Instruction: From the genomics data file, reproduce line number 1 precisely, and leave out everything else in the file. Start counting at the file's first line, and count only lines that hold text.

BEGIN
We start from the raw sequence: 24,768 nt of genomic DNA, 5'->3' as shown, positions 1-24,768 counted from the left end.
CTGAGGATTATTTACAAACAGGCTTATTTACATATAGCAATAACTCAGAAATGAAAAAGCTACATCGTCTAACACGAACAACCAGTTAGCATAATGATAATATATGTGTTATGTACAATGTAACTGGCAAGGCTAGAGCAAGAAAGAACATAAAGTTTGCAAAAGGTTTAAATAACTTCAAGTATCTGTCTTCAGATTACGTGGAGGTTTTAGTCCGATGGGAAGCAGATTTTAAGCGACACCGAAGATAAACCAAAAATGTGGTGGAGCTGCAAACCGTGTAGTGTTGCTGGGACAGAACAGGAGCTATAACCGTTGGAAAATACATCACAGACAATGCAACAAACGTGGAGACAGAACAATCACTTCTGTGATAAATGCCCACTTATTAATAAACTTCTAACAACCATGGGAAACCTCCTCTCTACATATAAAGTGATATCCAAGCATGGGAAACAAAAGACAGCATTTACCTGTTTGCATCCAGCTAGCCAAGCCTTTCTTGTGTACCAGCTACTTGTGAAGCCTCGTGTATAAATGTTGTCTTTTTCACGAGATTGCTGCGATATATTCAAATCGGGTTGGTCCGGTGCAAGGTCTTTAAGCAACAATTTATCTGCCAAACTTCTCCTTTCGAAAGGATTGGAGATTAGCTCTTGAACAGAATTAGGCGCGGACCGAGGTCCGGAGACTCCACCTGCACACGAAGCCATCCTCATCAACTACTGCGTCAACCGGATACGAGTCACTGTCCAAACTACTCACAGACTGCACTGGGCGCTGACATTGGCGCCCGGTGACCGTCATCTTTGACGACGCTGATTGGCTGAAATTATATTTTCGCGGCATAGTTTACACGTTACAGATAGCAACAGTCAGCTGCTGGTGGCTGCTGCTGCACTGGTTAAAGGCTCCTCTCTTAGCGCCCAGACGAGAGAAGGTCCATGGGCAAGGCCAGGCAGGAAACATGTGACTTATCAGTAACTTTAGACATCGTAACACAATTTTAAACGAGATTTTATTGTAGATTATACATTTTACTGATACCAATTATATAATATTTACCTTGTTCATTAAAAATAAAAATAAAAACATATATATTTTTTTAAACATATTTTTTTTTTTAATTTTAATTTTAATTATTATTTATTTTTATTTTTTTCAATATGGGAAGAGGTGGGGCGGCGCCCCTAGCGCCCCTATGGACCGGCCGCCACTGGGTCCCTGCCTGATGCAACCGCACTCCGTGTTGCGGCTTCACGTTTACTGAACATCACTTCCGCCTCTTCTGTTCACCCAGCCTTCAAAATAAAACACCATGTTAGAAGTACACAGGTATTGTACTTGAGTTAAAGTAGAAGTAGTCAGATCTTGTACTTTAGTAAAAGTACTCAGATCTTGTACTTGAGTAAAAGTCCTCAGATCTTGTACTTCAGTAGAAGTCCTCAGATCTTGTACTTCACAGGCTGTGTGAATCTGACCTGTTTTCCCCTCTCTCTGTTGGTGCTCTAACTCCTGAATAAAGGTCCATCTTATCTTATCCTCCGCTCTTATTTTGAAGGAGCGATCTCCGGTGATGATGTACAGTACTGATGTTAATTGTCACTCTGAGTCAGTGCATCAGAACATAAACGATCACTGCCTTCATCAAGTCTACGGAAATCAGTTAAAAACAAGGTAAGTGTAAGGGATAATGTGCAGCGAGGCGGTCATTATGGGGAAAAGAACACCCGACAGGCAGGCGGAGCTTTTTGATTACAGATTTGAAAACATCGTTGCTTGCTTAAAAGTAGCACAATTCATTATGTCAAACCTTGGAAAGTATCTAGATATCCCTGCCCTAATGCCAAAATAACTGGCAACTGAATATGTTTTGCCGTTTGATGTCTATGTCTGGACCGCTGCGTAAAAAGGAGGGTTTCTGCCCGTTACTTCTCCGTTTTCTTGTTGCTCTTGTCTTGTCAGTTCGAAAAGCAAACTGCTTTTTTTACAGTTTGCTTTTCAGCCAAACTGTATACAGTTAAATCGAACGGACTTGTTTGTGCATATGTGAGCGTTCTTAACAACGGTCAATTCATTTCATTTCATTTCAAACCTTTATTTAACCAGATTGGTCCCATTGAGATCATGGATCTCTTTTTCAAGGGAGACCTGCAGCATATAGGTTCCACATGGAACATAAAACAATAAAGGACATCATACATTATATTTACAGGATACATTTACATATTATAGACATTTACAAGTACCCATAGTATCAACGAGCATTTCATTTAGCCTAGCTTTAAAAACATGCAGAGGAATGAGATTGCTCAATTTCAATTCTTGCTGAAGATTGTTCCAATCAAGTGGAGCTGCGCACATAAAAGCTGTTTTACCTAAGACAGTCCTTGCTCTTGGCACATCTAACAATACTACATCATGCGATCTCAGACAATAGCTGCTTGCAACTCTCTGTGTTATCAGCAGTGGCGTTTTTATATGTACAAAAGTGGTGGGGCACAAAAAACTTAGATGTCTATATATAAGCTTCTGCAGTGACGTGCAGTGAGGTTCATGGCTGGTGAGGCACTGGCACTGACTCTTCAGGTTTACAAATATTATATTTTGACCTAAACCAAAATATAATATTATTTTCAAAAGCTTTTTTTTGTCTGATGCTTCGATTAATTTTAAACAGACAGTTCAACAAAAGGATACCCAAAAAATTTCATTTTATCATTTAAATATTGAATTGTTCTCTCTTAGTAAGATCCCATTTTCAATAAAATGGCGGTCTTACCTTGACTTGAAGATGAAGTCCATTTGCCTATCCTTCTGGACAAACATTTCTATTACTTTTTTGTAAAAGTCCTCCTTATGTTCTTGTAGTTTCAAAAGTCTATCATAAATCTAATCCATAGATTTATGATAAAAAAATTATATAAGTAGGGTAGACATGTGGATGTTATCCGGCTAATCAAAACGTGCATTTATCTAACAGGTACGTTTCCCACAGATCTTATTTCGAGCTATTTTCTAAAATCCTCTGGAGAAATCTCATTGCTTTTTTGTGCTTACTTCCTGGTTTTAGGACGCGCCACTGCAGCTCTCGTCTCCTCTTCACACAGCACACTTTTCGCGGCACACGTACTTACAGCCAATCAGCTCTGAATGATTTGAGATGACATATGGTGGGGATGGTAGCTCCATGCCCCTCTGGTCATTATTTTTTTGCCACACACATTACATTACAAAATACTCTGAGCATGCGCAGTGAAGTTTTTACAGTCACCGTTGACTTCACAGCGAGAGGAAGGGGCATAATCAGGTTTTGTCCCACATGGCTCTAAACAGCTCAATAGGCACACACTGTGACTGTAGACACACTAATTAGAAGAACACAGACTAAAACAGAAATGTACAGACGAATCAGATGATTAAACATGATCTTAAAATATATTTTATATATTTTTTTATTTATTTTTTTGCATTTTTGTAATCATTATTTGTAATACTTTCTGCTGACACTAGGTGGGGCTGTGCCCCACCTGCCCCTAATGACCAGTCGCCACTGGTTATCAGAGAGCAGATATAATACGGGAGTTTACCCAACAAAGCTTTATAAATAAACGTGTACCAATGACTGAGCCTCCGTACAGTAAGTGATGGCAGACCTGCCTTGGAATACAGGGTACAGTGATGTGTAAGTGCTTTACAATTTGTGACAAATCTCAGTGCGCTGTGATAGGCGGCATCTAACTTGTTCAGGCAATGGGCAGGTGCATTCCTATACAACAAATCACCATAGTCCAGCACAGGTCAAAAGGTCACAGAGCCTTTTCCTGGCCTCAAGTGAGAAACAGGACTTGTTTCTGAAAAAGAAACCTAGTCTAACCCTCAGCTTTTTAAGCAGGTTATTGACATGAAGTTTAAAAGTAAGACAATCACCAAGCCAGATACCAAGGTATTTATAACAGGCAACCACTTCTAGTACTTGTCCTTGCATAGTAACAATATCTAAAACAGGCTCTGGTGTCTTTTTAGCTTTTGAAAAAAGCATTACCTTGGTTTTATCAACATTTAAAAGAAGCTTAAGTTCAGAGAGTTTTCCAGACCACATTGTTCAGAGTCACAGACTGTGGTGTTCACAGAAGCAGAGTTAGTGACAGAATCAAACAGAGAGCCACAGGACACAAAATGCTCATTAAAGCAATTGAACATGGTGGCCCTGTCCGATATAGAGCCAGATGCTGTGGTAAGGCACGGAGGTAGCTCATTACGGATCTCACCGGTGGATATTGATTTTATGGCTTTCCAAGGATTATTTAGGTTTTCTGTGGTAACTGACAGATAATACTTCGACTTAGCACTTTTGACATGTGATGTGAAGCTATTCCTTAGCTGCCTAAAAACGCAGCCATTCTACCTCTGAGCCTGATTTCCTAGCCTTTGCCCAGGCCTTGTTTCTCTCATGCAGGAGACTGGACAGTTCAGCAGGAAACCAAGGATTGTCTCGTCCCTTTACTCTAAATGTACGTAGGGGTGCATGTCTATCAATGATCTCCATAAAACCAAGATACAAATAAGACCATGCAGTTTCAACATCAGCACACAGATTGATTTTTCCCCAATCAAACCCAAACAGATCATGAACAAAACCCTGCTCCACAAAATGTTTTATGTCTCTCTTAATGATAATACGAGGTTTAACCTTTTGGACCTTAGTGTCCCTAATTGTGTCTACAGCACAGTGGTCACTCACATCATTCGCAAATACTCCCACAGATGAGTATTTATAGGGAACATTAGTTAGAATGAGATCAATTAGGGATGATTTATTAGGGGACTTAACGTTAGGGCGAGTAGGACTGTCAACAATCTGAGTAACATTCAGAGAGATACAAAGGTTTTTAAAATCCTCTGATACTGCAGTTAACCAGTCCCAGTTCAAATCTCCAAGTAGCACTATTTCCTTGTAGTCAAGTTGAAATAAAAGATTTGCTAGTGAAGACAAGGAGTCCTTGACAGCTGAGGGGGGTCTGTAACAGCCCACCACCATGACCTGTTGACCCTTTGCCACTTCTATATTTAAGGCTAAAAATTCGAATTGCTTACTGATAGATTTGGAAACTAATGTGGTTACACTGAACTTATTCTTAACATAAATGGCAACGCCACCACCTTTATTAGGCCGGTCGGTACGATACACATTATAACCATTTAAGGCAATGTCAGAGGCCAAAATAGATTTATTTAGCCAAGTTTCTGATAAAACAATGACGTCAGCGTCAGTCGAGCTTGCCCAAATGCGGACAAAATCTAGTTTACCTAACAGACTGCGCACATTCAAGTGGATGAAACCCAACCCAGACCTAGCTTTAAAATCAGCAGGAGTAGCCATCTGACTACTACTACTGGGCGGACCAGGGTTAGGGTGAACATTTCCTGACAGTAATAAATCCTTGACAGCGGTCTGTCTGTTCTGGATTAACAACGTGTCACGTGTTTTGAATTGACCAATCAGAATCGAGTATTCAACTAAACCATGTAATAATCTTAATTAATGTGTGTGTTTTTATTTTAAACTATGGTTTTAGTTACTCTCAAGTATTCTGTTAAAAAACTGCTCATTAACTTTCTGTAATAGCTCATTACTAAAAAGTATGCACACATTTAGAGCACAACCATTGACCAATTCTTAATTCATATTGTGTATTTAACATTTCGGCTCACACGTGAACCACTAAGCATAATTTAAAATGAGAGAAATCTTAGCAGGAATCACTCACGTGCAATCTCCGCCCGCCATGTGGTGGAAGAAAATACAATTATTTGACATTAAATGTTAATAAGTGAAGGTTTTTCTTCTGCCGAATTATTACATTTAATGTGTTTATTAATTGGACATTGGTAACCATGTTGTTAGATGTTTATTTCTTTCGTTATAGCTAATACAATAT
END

We start from the raw sequence: 24,768 nt of genomic DNA, 5'->3' as shown, positions 1-24,768 counted from the left end.